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Advice please - au pair in her room instead of with children

(12 Posts)
fedupwithdeployment Wed 16-Jan-13 11:25:50

I agree with all the advice posted above.

I would add that last summer I was off work for 2 months after an operation, and this was difficult for the AP as someone has posted above...was she in charge, or not? It was a change from me being out of the house for 11 hours a day, and wasn't easy for either of us. A talk to clarify her responsibilities is definitely called for.

JustFabulous Wed 16-Jan-13 11:07:57

How can she justify "forgetting" to do her job?

I used to be an aup pair abroad and wasn't told some of the duties I was expected to do until I had been there for 5 weeks hmm but common sense should be enough that if there are children in the house and you are the only adult there then they are your responsibility.

andagain Wed 16-Jan-13 10:54:52

Have you got a contract? If not, time to get one and put this in it.
We have it in our contract that when our au pair is with our daughter she is not to be on the internet or phone for personal reasons (unless it is babysitting and our daughter is asleep).
You say she is nice so you probably have a good relationship in which case sit her down and just say that when she is in charge of your children she needs to physically be with them (not shut in her own room) and not be online/doing personal things, but concentrate on your children. You need to be clear I think that this is not negotiable and her working hours are exactly that.
Good luck.

middleeasternpromise Tue 15-Jan-13 23:04:32

October - January? You will need to be more than tactful in explaining this is not what you understood her to be doing. You need to have a formal meet and say - when the girls are in the house with just au pair, they are 'her' responsibility and she shouldnt be off locked in another room. It may be that given you have been 'around' alot she hasnt got into her stride of being responsible so it can be confusing for people if you have hired them but are then around. I recruited an aupair last year who had been in this kind of set up and she told me she found it very hard to know what was expected of her (she was one of the best au pairs I have ever had).

My current aupair knows the minute I leave the house the children are her responsibility - she also clears kitchen; does laundry and hoovers communal areas. I do a deep clean at the weekends. However when the children are at school its up to her how she manages her time, she has a few friends locally she has met through school who are aupairs and therefore she knows what deals they have - apparently mine is on par except I do something if the children are in any way disrespectful or start arguing with each other when shes looking after them. Skyping can happen as soon as Im back in the house at 6-6.30 or all weekend - sometimes she does bring her laptop down to do some social networking with her friends but thats either in the kitchen or lounge so she can keep an eye on the children - I do take over as soon as Im home. You will need to spell this out rather than try subtle hints as you arent looking for a slide back the other way - you are looking for a radical shift starting tomorrow. If you are adopting a different work pattern perhaps that can be the new foundations but either way it needs sorting so the children are adequately supervised. Good luck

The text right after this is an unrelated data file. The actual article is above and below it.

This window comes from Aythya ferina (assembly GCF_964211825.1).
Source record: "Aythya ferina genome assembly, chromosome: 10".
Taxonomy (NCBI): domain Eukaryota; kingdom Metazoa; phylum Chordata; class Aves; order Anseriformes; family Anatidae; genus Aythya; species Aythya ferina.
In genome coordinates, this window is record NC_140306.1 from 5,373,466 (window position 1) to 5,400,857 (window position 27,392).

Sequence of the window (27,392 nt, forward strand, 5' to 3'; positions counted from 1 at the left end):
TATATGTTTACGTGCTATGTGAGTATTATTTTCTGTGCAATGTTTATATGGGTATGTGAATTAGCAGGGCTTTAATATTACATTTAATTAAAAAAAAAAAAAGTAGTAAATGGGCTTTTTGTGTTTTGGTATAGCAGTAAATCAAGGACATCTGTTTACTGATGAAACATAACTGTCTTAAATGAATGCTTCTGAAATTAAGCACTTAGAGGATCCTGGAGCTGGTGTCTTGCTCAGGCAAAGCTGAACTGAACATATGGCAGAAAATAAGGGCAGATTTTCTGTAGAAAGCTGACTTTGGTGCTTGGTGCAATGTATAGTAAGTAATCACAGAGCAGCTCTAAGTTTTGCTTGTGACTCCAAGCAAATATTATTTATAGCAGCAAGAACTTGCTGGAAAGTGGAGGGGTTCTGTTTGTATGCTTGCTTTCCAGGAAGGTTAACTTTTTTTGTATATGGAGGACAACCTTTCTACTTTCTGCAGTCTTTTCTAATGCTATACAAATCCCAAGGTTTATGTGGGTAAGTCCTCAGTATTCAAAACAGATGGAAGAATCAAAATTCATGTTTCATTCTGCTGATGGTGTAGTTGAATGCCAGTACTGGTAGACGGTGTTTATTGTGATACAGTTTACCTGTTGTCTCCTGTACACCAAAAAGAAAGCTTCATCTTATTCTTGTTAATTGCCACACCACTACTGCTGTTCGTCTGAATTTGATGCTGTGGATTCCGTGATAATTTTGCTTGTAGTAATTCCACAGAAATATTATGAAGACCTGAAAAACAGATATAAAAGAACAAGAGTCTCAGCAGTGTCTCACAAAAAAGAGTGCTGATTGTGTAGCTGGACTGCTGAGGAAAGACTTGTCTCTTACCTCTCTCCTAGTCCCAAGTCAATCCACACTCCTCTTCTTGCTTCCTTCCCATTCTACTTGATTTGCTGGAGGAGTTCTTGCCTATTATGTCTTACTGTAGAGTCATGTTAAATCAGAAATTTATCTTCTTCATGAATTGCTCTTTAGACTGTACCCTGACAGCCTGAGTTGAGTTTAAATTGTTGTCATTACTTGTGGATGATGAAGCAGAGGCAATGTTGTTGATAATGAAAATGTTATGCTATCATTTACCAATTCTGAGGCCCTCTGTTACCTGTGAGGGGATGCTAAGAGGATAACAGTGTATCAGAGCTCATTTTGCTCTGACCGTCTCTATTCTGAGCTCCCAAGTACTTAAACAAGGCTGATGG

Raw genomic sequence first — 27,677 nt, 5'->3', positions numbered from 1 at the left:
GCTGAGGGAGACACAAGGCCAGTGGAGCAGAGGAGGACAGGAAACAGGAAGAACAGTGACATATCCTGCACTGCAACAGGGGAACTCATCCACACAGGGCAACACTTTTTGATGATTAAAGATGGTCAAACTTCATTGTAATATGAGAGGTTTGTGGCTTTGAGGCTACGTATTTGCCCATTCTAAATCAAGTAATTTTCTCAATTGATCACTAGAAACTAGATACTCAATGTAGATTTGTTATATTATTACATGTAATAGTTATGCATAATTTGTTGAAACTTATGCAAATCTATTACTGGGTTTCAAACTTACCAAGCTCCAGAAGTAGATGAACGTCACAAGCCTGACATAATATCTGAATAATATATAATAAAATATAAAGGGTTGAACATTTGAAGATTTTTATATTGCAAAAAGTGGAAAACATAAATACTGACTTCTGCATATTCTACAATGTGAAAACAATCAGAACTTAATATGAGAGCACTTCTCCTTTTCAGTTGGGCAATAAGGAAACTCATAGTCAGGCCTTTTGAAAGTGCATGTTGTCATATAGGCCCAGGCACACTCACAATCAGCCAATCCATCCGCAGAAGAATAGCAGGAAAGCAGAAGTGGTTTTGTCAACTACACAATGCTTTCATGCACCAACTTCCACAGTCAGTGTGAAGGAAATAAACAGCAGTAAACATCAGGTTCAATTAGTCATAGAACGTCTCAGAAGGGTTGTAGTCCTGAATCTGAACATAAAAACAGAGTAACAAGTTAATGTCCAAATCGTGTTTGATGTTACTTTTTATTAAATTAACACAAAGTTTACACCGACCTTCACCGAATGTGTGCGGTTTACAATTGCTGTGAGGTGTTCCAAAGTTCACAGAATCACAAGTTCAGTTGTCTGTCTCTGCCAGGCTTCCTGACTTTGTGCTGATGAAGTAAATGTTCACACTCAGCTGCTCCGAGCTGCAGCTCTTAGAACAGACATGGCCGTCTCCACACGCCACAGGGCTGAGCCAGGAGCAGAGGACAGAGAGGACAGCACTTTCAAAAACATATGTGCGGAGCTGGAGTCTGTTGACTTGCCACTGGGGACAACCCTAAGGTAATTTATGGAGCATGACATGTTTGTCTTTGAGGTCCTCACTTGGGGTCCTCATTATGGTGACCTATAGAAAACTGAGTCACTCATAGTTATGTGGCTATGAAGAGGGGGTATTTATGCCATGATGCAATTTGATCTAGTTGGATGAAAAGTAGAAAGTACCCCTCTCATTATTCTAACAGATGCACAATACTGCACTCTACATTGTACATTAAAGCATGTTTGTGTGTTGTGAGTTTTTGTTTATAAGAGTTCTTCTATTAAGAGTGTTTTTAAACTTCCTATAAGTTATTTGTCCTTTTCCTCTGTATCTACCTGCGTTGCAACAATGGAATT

PlaySchool Tue 15-Jan-13 20:33:27

This is definitely not acceptable. I had a problem au pair so I wrote her a list of her responsibilities per day. This helped her but she never really "got it" and I eventually asked her to leave. Good luck!

coorong Tue 15-Jan-13 20:07:33

Thanks for the feedback, she's very nice but I think I've let things slide so will get back on top of them.

Viviennemary Tue 15-Jan-13 19:52:38

She is being irresponsible. The fact that she thinks this is acceptable would worry me. She isn't doing that many hours a day. I think I'd be looking to end this contract and find somebody more suitable.

ihearsounds Tue 15-Jan-13 19:49:26

Ok never had an au pair, but wouldn't you treat this as any professional scenario. Sit down and talk with her. Tell her your expectations - to be with the children. Leaving them unattended is not an option, and unless things change you will have to option but to terminate your contract. Forgetting is not, imo, a valid excuse because she is there at those times to look after the children, ie supervise and take them where ever they need to be.

Mintyy Tue 15-Jan-13 19:45:41

Obviously, when she is working she stays with your girls.

coorong Tue 15-Jan-13 19:42:02

Yes we've set hours from 730 to 9am and from 315 to 630pm, except for An Friday.

Mintyy Tue 15-Jan-13 19:40:33

Do you have set hours for when she is working and when she is not?

If you don't then this is what you need.

coorong Tue 15-Jan-13 19:38:09

We have an au pair since October - but until now I've been working sporadically so at home some mornings and after school, but next week that will change. While I'm not working, I've taken advantage of the au pair here and going running and working at home. So while I'm home the au pair disappears into her room to Skype etc. I tout this was because she was uncomfortable with me in the house, but I've returned home for work to discover her in her room with th door shut and her on the Internet or phone, the girls (aged 5 and 7) downstairs alone. We had an au pair last year who as far I'm aware didn't do this. She also leaves them for quite a bit of time. In the morning befor school (we live 5 mins walk). I've asked her several times not to leave the girls unsupervised, but she keeps "forgetting" what can I do tactfully. We pay her £70 per week and she doesn't clean or cook or do their laundry.
How can I turn this around?

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